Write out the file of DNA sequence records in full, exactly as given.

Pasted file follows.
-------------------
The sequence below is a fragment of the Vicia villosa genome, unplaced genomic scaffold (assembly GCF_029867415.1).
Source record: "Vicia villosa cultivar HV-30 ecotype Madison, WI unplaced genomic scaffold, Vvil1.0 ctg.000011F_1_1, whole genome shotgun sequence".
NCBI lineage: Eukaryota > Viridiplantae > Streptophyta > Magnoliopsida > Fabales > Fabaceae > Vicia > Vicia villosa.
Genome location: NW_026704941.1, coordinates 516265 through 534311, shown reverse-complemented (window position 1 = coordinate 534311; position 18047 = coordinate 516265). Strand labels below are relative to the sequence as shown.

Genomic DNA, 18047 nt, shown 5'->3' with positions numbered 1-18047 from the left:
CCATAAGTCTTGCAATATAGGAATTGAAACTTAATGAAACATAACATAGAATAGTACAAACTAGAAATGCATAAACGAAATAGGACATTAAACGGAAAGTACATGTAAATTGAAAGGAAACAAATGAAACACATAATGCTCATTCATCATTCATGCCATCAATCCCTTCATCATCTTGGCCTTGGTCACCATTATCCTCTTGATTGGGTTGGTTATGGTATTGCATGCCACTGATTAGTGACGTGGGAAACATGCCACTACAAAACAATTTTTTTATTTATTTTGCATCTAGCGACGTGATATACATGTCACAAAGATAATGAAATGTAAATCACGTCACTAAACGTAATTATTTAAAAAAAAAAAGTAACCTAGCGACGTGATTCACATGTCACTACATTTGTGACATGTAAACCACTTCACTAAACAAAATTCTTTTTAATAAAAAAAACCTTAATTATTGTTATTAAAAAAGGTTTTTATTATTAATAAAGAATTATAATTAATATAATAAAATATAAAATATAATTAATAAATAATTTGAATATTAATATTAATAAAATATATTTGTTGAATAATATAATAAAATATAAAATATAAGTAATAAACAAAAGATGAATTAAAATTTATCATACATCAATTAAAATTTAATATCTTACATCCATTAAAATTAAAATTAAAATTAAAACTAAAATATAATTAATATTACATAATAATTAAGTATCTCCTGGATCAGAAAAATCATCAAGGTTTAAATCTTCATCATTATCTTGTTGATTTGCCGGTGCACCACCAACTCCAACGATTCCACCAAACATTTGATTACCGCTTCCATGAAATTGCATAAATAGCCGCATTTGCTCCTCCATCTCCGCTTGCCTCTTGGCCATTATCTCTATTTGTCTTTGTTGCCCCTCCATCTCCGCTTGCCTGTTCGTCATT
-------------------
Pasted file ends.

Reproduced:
The sequence below is a fragment of the Vicia villosa genome, unplaced genomic scaffold (assembly GCF_029867415.1).
Source record: "Vicia villosa cultivar HV-30 ecotype Madison, WI unplaced genomic scaffold, Vvil1.0 ctg.000011F_1_1, whole genome shotgun sequence".
NCBI lineage: Eukaryota > Viridiplantae > Streptophyta > Magnoliopsida > Fabales > Fabaceae > Vicia > Vicia villosa.
Genome location: NW_026704941.1, coordinates 516265 through 534311, shown reverse-complemented (window position 1 = coordinate 534311; position 18047 = coordinate 516265). Strand labels below are relative to the sequence as shown.

Genomic DNA, 18047 nt, shown 5'->3' with positions numbered 1-18047 from the left:
CCATAAGTCTTGCAATATAGGAATTGAAACTTAATGAAACATAACATAGAATAGTACAAACTAGAAATGCATAAACGAAATAGGACATTAAACGGAAAGTACATGTAAATTGAAAGGAAACAAATGAAACACATAATGCTCATTCATCATTCATGCCATCAATCCCTTCATCATCTTGGCCTTGGTCACCATTATCCTCTTGATTGGGTTGGTTATGGTATTGCATGCCACTGATTAGTGACGTGGGAAACATGCCACTACAAAACAATTTTTTTATTTATTTTGCATCTAGCGACGTGATATACATGTCACAAAGATAATGAAATGTAAATCACGTCACTAAACGTAATTATTTAAAAAAAAAAAGTAACCTAGCGACGTGATTCACATGTCACTACATTTGTGACATGTAAACCACTTCACTAAACAAAATTCTTTTTAATAAAAAAAACCTTAATTATTGTTATTAAAAAAGGTTTTTATTATTAATAAAGAATTATAATTAATATAATAAAATATAAAATATAATTAATAAATAATTTGAATATTAATATTAATAAAATATATTTGTTGAATAATATAATAAAATATAAAATATAAGTAATAAACAAAAGATGAATTAAAATTTATCATACATCAATTAAAATTTAATATCTTACATCCATTAAAATTAAAATTAAAATTAAAACTAAAATATAATTAATATTACATAATAATTAAGTATCTCCTGGATCAGAAAAATCATCAAGGTTTAAATCTTCATCATTATCTTGTTGATTTGCCGGTGCACCACCAACTCCAACGATTCCACCAAACATTTGATTACCGCTTCCATGAAATTGCATAAATAGCCGCATTTGCTCCTCCATCTCCGCTTGCCTCTTGGCCATTATCTCTATTTGTCTTTGTTGCCCCTCCATCTCCGCTTGCCTGTTCGTCATT